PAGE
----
Meanwhile some people are racing bikes. And in a deliberate effort to look for encouraging stories that aren’t related to doping and scandal, here’s a quick observation from today’s bunch sprint in in the Tour of Oman. The sprint was won by Rabobank’s new recruit Theo Bos, the photofinish putting him ahead of Mark Cavendish.
Only take a look at this photo of the sprint*. What you need to look at is the rider on the right of the image, FDJ’s Nacer Bouhanni. The French neo-pro finished in sixth place today and has already won in the Tropical Amissa Bongo race in Gabon. Now that’s remarkable itself but look again at his position on the bike. His shoulders are lower than Danilo Hondo’s hips.
The Low Down
Cavendish is a talented sprinter with one of the best trains in the business but the Manx rider can also win unaided thanks to fearless riding, a skill recently acknowledged by rival Andre Greipel who admitted to holding back at times when Cavendish might stay confident.
But there’s another factor behind Cav’s success and that’s his position on bike. He’s not one of the most powerful sprinters by a long way, indeed there are tales of Cavendish being told he’d amount to nothing after finishing an effort test in the lab. And apparently the SRM readings from his wins are surprisingly low. But static bikes don’t measure aerodynamics and this is one of the reasons why he wins. But Bouhanni is even more compact and aerodynamic.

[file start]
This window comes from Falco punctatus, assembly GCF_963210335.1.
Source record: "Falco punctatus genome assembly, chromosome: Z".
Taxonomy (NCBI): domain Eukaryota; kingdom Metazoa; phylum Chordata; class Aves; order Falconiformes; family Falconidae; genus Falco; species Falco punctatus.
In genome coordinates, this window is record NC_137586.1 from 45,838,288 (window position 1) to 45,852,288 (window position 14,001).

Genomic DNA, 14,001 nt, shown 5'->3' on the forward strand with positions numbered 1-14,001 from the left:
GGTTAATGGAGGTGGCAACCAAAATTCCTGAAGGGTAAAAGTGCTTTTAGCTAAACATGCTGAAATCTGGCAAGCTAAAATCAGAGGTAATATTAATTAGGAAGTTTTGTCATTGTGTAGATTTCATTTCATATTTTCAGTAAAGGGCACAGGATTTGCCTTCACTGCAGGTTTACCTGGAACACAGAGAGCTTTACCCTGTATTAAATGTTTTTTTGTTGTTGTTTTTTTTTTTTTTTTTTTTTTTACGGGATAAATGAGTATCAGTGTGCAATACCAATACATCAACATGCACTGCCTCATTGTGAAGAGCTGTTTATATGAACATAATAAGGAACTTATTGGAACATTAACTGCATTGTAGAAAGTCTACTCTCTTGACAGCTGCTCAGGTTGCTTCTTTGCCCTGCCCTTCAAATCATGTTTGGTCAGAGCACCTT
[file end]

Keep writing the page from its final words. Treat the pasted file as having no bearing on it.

The sprint revelation of the season is Andrea Guardini, the winner of the final stage of the Tour of Qatar and another compact rider. Indeed the Italian rider says he’s like Cavendish, “yes, I’ve got the build of Cavendish. We’ve got some roughly similar characteristics. But I’d be happier with a quarter of his wins“.
But Bouhanni could be one to watch. FDJ don’t have a sprint train but with ex-pursuiter Matthieu Ladagnous, fast-finisher Yoann Offredo and the windbreak that is Yauheni Hutarovich the team could turn surprise from time to time. I’m not suggesting they’d rival HTC-Highroad or Team Sky but done right, Bouhanni might be capable of overtaking the likes of Romain Feillu and Jimmy Casper in a few French races and with some progress, maybe finally becoming the sprinter that France has lacked since the days of Frédéric Moncassin.
Finally, note that a low position isn’t unique to sprinters. Last year I covered the way Bradley Wiggins has also got much lower on his bike.
* I’m sorry to use a hyperlink instead of featuring the image on here but I don’t want to get steephill.tv’s licence with Reuters in trouble.